University of Iowa Health Care

Ophthalmology and Visual Sciences

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Ocular Toxoplasmosis

Contributors: Eric Chin, MD and Christi Carter, MD

Photographer: Toni Venckus, CRA

A 20-year-old male was referred by an optometrist because of a pigmented scar in the right eye. The patient complained of black spots in his vision for the past week. He had no pain or irritation. He was born in Peru, but came to the United States at the age of 14 and lived in Tennessee on a farm and had been exposed to many cats in the past. He had no other complaints or medical problems.

  • Vision with correction: OD 20/25-1; OS 20/20
  • Intraocular pressure: normal OU
  • Slit lamp examination OU: unremarkable; no AC cells; no posterior synechiae; clear lens

Fundus, Ocular toxoplasmosis

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Fig 1: Dilated fundus examination of the right eye showed a well-circumscribed small old peripheral pigmented scar just beyond the inferotemporal arcades, with a patchy area of active chorioretinitis inferiorly. There was no hemorrhage or vitritis.

Ocular toxoplasmosis, fundus

Ocular toxoplasmosis, fundus

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Fig 2a-b: Higher magnification inferotemporally showed an old pigmented scar with an adjacent area of active chorioretinitis. The yellow arrows point to faint Kyrieleis' vascular plaques.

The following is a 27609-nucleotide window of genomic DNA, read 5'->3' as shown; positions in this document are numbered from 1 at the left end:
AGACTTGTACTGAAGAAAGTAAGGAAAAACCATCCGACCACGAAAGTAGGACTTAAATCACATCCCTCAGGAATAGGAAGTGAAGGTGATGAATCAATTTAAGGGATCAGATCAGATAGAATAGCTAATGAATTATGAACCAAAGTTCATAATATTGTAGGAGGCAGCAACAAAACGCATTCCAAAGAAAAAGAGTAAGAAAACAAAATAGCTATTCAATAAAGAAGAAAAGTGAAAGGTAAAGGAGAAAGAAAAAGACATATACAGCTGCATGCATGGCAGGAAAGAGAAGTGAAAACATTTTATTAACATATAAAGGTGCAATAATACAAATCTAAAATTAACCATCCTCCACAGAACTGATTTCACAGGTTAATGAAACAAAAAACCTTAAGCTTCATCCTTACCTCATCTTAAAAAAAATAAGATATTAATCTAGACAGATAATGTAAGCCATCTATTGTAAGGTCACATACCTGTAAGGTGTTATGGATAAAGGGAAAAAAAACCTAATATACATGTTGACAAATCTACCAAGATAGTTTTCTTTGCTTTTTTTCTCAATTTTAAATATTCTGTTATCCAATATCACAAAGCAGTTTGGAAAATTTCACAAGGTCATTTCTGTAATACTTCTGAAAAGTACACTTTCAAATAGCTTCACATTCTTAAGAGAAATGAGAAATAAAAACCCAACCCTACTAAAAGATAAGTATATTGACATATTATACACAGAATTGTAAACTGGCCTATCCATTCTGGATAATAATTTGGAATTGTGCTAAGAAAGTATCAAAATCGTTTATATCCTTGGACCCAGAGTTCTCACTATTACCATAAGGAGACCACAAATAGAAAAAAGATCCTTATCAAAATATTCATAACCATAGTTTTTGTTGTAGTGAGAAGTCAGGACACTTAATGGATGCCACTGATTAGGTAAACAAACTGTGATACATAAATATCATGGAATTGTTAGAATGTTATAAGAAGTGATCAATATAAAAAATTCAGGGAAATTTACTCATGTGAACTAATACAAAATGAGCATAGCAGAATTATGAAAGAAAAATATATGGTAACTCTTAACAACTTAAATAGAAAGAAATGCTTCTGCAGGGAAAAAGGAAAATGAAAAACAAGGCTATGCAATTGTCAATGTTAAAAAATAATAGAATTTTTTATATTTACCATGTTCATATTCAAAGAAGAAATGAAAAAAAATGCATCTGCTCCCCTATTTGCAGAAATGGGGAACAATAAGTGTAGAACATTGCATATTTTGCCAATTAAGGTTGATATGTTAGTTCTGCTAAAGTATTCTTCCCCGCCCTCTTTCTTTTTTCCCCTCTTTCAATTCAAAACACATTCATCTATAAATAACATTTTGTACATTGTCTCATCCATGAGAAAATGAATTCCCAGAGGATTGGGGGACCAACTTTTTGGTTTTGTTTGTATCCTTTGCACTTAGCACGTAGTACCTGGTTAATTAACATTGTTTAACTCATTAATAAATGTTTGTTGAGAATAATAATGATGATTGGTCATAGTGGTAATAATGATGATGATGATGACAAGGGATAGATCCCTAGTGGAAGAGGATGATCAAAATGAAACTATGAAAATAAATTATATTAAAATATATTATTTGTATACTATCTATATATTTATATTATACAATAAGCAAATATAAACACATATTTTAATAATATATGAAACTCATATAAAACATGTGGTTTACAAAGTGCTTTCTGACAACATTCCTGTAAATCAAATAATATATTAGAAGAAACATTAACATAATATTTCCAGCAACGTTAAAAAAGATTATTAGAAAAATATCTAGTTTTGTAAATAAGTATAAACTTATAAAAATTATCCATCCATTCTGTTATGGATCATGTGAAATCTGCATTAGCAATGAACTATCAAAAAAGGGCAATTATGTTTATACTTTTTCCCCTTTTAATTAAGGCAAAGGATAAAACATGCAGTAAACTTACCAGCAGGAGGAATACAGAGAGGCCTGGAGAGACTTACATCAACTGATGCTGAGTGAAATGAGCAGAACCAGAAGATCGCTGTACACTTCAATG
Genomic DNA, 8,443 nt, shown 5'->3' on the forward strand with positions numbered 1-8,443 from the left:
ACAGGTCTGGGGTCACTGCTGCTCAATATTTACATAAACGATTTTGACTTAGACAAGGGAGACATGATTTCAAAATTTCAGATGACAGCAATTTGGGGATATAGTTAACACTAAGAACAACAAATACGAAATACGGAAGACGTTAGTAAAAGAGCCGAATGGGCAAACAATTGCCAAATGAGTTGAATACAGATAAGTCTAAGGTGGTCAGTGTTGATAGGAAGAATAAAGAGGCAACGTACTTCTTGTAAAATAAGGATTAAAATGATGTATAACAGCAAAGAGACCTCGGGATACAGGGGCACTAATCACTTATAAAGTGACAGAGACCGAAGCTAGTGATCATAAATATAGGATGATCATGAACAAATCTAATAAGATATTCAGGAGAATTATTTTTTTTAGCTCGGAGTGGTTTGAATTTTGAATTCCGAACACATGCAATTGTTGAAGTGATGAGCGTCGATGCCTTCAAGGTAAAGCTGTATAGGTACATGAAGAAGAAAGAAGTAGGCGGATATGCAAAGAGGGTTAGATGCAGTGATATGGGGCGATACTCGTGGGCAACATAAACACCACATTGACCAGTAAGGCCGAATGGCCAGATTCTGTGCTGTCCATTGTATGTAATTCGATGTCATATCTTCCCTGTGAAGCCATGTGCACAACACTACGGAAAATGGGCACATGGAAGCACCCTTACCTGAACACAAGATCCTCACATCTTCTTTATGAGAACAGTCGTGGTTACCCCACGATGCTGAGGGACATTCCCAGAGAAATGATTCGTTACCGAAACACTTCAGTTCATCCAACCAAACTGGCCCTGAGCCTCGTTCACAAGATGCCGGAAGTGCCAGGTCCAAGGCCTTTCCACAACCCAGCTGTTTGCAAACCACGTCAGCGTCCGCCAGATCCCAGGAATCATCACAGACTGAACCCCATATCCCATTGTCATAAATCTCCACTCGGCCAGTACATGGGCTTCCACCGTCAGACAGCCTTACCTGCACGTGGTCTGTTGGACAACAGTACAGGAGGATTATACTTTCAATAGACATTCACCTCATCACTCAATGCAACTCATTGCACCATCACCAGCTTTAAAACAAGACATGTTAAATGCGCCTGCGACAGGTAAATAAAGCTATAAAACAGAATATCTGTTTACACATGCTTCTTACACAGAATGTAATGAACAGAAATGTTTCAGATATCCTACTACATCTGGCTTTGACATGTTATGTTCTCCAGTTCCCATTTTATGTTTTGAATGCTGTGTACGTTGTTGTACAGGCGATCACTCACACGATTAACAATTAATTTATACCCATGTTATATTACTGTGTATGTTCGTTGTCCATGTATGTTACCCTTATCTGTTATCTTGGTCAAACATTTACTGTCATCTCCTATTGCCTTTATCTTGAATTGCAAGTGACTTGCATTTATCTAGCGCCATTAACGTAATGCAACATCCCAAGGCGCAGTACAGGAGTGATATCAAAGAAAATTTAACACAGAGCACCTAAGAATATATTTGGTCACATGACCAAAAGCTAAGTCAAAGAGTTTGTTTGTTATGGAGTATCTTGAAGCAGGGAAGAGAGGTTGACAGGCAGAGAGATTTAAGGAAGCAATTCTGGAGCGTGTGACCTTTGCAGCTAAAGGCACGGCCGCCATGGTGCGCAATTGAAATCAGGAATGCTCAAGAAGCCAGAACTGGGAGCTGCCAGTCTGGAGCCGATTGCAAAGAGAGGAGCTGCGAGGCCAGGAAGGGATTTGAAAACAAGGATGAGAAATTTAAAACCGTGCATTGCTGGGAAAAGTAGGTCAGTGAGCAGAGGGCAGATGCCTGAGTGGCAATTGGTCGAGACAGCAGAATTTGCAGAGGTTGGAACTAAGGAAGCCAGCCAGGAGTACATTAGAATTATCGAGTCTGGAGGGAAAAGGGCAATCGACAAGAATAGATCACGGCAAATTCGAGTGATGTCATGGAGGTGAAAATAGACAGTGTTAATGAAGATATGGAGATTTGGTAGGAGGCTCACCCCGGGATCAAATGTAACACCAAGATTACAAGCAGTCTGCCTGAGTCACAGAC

Ocular toxoplasmosis, fundus

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Fig 3: Dilated fundus examination of the left eye was unremarkable without any pigmented scars or active areas of chorioretinitis.

Ocular Toxoplasmosis

Toxoplasmic retinochoroiditis lesions have similar fundus characteristics, whether they result from congenital or acquired infections. Acute and new lesions are usually intensely white, focal lesions with overlying vitreous inflammatory haze. Active lesions with a severe vitreous inflammatory reaction will have the classic "headlight in the fog" appearance.[2]

Patients with active toxoplasmic retinochoroiditis may develop retinal vasculitis with vascular sheathing and hemorrhages in response to reactions between circulating antibodies and local Toxoplasma gondii antigens.[3]

Typically, hyperpigmented scars of old and inactive lesions are present with recurrent "satellite lesions" at the border of healed scar. As a lesion heals, its borders become more defined and hyperpigmented. Large scars will have an atrophic center devoid of all retinal and choroidal elements. The underlying sclera gives the lesion its white center.[4]

"Kyrieleis plaques" describe nodular peri-arteritis or a beaded pattern of vascular inflammation. These plaques are predominately associated with toxoplasmosis infections but were originally reported in association with ocular tuberculosis in 1933.[5] It may be less commonly seen with syphilis, tuberculosis, cytomegalovirus, herpes zoster, and others.

Please see related case, Acquired Ocular Toxoplasmosis, for more information.

References

  1. Rothova A. Ocular manifestations of toxoplasmosis (Review). Curr Opin Ophthalmol 2003;14(6):384-388.
  2. Smith JR, Cunningham Jr ET. Atypical presentations of ocular toxoplasmosis (Review). Curr Opin Ophthalmol 2002;13:387-392.
  3. Hovakimyan A, Cunningham Jr ET: Ocular toxoplasmosis (Review). Ophthalmol Clin North Am 2002;15(3):327-332.
  4. Kyrieleis W. Uber atypische gerfaesstuberkulose der netzhaut (periarteritis "nodosa" tuberculosa). Arch Augenheilkd 1933;107:182-90.
  5. Holland GN, Crespi CM, ten Dam-van Loon N, et al. Analysis of recurrence patterns associated with toxoplasmic retinochoroiditis. Am J Ophthalmol 2008;145(6):1007-1013.


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last updated: 9/17/2013; revised 8/16/17
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